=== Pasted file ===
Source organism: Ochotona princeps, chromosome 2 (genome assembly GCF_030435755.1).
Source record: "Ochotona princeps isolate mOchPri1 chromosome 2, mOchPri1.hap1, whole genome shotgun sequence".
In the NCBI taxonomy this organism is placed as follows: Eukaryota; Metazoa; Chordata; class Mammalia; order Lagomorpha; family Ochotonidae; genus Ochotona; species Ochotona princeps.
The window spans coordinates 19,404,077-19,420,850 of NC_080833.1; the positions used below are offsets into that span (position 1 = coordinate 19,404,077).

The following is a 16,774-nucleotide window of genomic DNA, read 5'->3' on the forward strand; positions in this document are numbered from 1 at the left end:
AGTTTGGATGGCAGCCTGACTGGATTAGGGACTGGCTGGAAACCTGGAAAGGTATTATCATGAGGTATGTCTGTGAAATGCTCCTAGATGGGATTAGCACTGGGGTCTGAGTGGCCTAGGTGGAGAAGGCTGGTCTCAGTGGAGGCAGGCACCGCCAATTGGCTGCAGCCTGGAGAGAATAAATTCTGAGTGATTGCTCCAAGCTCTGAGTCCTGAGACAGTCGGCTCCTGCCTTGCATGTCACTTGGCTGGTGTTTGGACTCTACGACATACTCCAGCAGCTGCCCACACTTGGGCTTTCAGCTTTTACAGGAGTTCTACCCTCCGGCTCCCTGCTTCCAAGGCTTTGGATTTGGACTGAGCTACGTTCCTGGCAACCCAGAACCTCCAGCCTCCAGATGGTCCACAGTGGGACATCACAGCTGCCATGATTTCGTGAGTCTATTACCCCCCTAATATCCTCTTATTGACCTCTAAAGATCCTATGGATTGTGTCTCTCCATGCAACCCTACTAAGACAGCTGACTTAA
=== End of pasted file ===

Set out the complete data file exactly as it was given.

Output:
Source organism: Ochotona princeps, chromosome 2 (genome assembly GCF_030435755.1).
Source record: "Ochotona princeps isolate mOchPri1 chromosome 2, mOchPri1.hap1, whole genome shotgun sequence".
In the NCBI taxonomy this organism is placed as follows: Eukaryota; Metazoa; Chordata; class Mammalia; order Lagomorpha; family Ochotonidae; genus Ochotona; species Ochotona princeps.
The window spans coordinates 19,404,077-19,420,850 of NC_080833.1; the positions used below are offsets into that span (position 1 = coordinate 19,404,077).

The following is a 16,774-nucleotide window of genomic DNA, read 5'->3' on the forward strand; positions in this document are numbered from 1 at the left end:
AGTTTGGATGGCAGCCTGACTGGATTAGGGACTGGCTGGAAACCTGGAAAGGTATTATCATGAGGTATGTCTGTGAAATGCTCCTAGATGGGATTAGCACTGGGGTCTGAGTGGCCTAGGTGGAGAAGGCTGGTCTCAGTGGAGGCAGGCACCGCCAATTGGCTGCAGCCTGGAGAGAATAAATTCTGAGTGATTGCTCCAAGCTCTGAGTCCTGAGACAGTCGGCTCCTGCCTTGCATGTCACTTGGCTGGTGTTTGGACTCTACGACATACTCCAGCAGCTGCCCACACTTGGGCTTTCAGCTTTTACAGGAGTTCTACCCTCCGGCTCCCTGCTTCCAAGGCTTTGGATTTGGACTGAGCTACGTTCCTGGCAACCCAGAACCTCCAGCCTCCAGATGGTCCACAGTGGGACATCACAGCTGCCATGATTTCGTGAGTCTATTACCCCCCTAATATCCTCTTATTGACCTCTAAAGATCCTATGGATTGTGTCTCTCCATGCAACCCTACTAAGACAGCTGACTTAA